This topic tells you about the components that form and interact with the Diego system in VMware Tanzu Application Service for VMs (TAS for VMs).

TAS for VMs uses the Diego system to manage app containers. Diego components assume app scheduling and management responsibility from the Cloud Controller.

Diego is a self-healing container management system that attempts to keep the correct number of instances running in Diego cells to avoid network failures and crashes. Diego schedules and runs Tasks and Long-Running Processes (LRP). For more information about Tasks and LRPs, see How the Diego Auction Allocates Jobs.

You can submit, update, and retrieve the desired number of Tasks and LRPs using the Bulletin Board System (BBS) API. For more information, see the BBS Server repository on GitHub.

Learning how Diego runs an app

The following sections describe how Diego handles a request to run an app. This is only one of the processes that happen in Diego. For example, running an app assumes the app has already been staged.

For more information about the staging process, see How Apps are Staged.

The following illustrations and descriptions do not include all of the components of Diego. For information about each Diego component, see Diego Components.

The architecture discussed in the following steps includes the following high level blocks:

  • api - cloud_controller_ng
  • scheduler - auctioneer
  • diego-api - bbs
  • pxc-mysql - bbs db
  • diego-cell - rep/executor, garden, loggregator-agent, route-emitter
  • singleton-blobstore - droplets
  • doppler - doppler
  • log-api - traffic-controller
  • gorouter - gorouter

Note: The images below are based on the VM names in an open-source deployment of Cloud Foundry Application Runtime. In TAS for VMs, the processes interact in the same way, but are on different VMs. Correct VM names for each process are in the components sections of this topic.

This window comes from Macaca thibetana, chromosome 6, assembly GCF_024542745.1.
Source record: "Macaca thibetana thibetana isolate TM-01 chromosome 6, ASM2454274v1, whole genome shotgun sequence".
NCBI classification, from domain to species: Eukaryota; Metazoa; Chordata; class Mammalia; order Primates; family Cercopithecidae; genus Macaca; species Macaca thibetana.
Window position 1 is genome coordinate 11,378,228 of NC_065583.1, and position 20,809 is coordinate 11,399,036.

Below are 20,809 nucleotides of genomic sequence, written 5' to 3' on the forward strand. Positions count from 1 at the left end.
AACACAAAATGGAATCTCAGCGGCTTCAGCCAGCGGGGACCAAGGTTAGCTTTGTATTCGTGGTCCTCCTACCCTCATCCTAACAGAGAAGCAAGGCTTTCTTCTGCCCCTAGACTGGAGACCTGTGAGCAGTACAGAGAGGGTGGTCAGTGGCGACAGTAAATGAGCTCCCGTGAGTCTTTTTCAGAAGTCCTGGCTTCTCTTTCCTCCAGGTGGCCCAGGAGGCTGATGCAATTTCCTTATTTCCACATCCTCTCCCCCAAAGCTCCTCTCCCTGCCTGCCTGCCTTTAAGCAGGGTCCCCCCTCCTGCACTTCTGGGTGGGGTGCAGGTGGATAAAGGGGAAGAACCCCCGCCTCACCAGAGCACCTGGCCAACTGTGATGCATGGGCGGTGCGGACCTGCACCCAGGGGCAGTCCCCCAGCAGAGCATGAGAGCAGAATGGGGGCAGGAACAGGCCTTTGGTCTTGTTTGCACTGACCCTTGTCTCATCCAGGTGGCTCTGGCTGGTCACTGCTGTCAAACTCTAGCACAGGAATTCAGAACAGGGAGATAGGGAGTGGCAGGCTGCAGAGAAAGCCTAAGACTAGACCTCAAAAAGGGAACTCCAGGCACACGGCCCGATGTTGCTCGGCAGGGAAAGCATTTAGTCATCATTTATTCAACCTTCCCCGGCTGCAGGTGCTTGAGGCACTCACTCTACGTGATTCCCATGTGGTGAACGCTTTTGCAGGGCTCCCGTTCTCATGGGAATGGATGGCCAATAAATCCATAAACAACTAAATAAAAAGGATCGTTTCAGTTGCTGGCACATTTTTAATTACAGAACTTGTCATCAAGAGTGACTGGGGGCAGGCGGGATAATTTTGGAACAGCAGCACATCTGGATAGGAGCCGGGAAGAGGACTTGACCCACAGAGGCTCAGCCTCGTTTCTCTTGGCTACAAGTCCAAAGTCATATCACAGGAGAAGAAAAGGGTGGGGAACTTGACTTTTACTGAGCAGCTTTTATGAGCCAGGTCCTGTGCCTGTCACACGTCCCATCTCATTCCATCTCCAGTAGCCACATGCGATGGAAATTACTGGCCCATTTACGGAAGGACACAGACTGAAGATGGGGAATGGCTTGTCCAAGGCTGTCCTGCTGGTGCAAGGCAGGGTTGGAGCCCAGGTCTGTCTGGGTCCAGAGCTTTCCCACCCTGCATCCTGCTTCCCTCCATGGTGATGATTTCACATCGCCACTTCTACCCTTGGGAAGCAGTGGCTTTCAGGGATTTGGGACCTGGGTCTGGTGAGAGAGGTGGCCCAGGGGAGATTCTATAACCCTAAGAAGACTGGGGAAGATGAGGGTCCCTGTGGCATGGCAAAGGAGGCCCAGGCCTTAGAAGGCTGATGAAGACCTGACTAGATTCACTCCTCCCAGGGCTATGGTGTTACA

Step 1: Receiving the request to run an app

Cloud Controller passes requests to run apps to the Diego BBS, which stores information about the request in its database.

Several boxes represent the VMs involved in running an app with Diego. They have additional boxes within them to represent the components running on each VM. The boxes are as follows: the api VM includes the cloud_controller_ng process, the scheduler VM includes the auctioneer process, the diego-api VM includes the bbs process, the pxc-mysql VM includes the bbs db, the diego-cell VM includes the rep, loggregator-agent, garden, and route-emitter processes, the singleton-blobstore VM includes the droplets store, the doppler VM includes the doppler process, the log-api VM includes the traffic-controller process, and the gorouter VM includes the gorouter process. An arrow points from cloud_controller_ng to bbs to indicate that the cloud_controller_ng process is sending a request to run an app to the bbs process. Another arrow points from bbs to bbs db to indicate that the request gets stored in a database.

Step 2: Passing the request to the auctioneer process

The BBS contacts the Auctioneer to create an auction based on the desired resources for the app. It references the information stored in its database.

An arrow points from a box labeled bbs to a cylinder labeled bbs db to indicate the bbs process is receiving information from its database. Another arrow points from bbs to a box labeled auctioneer to indicate the bbs process is contacting the auctioneer process to create an auction.

Step 3: Performing the auction

Through an auction, the Auctioneer finds a Diego Cell to run the app on. The Rep job on the Diego Cell accepts the auction request.